This Earth Day, Israel joins in celebrating sustainability and environmentally-friendly technologies and policies. As the world confronts climate change, urbanization, population growth and threatened resources, America and Israel are working together to develop and improve green technologies.
Celebrating Earth Day 2018
Israel has proudly celebrated Earth Day since its inauguration in 1990. A number of Israeli cities—including Tel Aviv, Jerusalem, Haifa, Ashdod, Herzilya, Ashkelon and Petah Tikva— ask their residents and businesses to participate in “Earth Hour,” the international initiative to shut off power for one hour as a way to promote environmental awareness.
Since 2004, Israel has presented “Green Globe” awards on Earth Day to recognize excellence in environmental activism. Since 2013, Israel has held the ceremony at Ariel Sharon Park—a Green Globe winner outside of Tel Aviv built on top of a landfill transformed for public use.
Caring for the Environment Every Day
Israel is at the forefront of afforestation. Since its founding in 1901, the Jewish National Fund has planted more than 240 million trees in Israel, making it one of only two countries in the world that showed a net gain in trees during the 20th century.
Israel boasts a wide variety of green organizations, including the 60-year-old Society for the Protection of Nature in Israel and the Arava Institute for Environmental Studies. These groups work to preserve the country’s ecosystem, educate the public and promote a greener Israel.
In June 2016, the Israeli firm Energiya inaugurated the first commercial-size solar field in Glynn County, Georgia, as part of the state’s renewable energy initiative. This follows the opening of the first utility-scale solar field in East Africa in February 2015. At home, Israel is scheduled this year to complete one of the world’s largest solar power stations, known as the Ashalim solar-thermal project.
Bettering the Earth Through Water Innovation
In 2014, the U.S.-Israel Strategic Partnership Act was signed into law, authorizing establishment of a first-of-its-kind U.S.-Israel Center of Excellence in Energy Engineering and Water Technology. In March, Congress provided initial funding for the Center.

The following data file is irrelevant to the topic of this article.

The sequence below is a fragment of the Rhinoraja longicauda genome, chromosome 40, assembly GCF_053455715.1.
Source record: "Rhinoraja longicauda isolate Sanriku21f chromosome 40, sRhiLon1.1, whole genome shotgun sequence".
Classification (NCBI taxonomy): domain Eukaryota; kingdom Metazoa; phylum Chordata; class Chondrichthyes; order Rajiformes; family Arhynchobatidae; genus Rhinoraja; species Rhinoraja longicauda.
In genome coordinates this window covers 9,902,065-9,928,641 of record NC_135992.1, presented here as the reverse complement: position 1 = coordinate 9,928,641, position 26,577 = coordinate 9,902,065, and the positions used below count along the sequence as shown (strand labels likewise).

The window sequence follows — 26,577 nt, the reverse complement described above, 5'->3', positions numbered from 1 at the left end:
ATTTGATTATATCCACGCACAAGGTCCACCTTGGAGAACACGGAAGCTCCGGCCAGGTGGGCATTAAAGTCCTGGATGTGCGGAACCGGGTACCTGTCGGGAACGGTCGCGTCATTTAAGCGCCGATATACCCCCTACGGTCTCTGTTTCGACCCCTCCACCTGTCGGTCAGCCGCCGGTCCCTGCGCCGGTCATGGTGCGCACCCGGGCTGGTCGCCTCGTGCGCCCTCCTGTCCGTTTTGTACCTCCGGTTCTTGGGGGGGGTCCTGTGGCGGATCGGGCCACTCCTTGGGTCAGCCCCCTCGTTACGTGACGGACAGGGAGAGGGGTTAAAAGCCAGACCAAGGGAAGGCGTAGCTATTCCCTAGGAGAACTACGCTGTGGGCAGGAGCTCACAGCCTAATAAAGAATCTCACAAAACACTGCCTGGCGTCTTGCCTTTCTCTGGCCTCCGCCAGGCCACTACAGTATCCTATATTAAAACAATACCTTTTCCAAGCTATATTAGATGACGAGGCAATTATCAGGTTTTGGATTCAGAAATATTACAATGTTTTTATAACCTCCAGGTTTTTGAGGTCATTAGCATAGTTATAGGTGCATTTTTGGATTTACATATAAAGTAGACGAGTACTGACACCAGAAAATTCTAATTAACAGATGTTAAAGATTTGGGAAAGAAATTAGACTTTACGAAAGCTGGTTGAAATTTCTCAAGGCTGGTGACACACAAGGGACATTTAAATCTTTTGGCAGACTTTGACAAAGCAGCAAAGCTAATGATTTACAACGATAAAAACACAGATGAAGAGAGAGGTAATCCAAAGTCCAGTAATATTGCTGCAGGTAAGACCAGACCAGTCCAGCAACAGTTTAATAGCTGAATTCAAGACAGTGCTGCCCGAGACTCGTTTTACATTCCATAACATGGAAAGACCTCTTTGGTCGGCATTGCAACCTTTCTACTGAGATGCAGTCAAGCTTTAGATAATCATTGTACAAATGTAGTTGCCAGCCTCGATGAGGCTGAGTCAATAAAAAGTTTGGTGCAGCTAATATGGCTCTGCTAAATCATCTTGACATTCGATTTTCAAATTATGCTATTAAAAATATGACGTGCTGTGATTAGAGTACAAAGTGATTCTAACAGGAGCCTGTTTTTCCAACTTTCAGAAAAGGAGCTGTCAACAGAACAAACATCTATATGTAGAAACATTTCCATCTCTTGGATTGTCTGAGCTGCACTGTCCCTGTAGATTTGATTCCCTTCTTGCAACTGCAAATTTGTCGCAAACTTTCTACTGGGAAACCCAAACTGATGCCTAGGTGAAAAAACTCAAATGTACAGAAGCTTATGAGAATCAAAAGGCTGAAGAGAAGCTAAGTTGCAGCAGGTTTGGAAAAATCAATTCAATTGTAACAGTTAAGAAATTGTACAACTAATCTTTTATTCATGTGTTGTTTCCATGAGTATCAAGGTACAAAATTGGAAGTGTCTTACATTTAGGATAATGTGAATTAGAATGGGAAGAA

In December 2016, President Obama signed the Water Infrastructure Improvement for the Nation Act (WIIN), which created new avenues for U.S.-Israel cooperation in the field of water technologies. WIIN incentivized federal desalination programs grantees to collaborate with Israeli companies and institutions, established a government mechanism for U.S.-Israel cooperation in desalination research and development, and authorized the Army Corps of Engineers to engage in international cooperation.
Israel is the world leader in water recycling. It treats more than 90 percent of its sewage and reuses 85.6 percent of the water it treats. Beyond consumption, Israel reuses treated water for irrigation, landscaping, commercial and industrial water needs, and to recharge group aquifers.
Israeli company Water-Gen has developed a process to make water out of thin air. The firm has developed a unique technology to create and store purified drinking water by harvesting condensation from the air. In 2017, Water-Gen signed deals with India and Vietnam to produce drinking water for water-starved areas.
In 1964, members of Kibbutz Hatzerim developed modern drip irrigation—an irrigation technique that minimizes the amount of water and fertilizer needed to achieve high crop yields. With Israel’s help, farmers around the world—including here in America—have used drip irrigation successfully.
The drip irrigation technique regularly exceeds 90 percent water efficiency and represents a 30-50 percent savings on the quantity of water used for irrigation. The technique has helped to “make the desert bloom.” Israel grows more than 60 percent of its vegetable exports and 10 percent of its flower exports in the Arava Valley—one of the most arid regions in the world.
At the 2017 Cleantech Forum in San Francisco, the annual gathering of the global cleantech innovation community, four Israeli companies were named to the prestigious Global Cleantech 100 list: Kaiima, Netafim, Breezometer and TaKaDu. Four additional Israeli companies—Aquarius Spectrum, PointGrab, Winward and Qnergy—were named to the Global Cleantech 100 Ones to Watch list.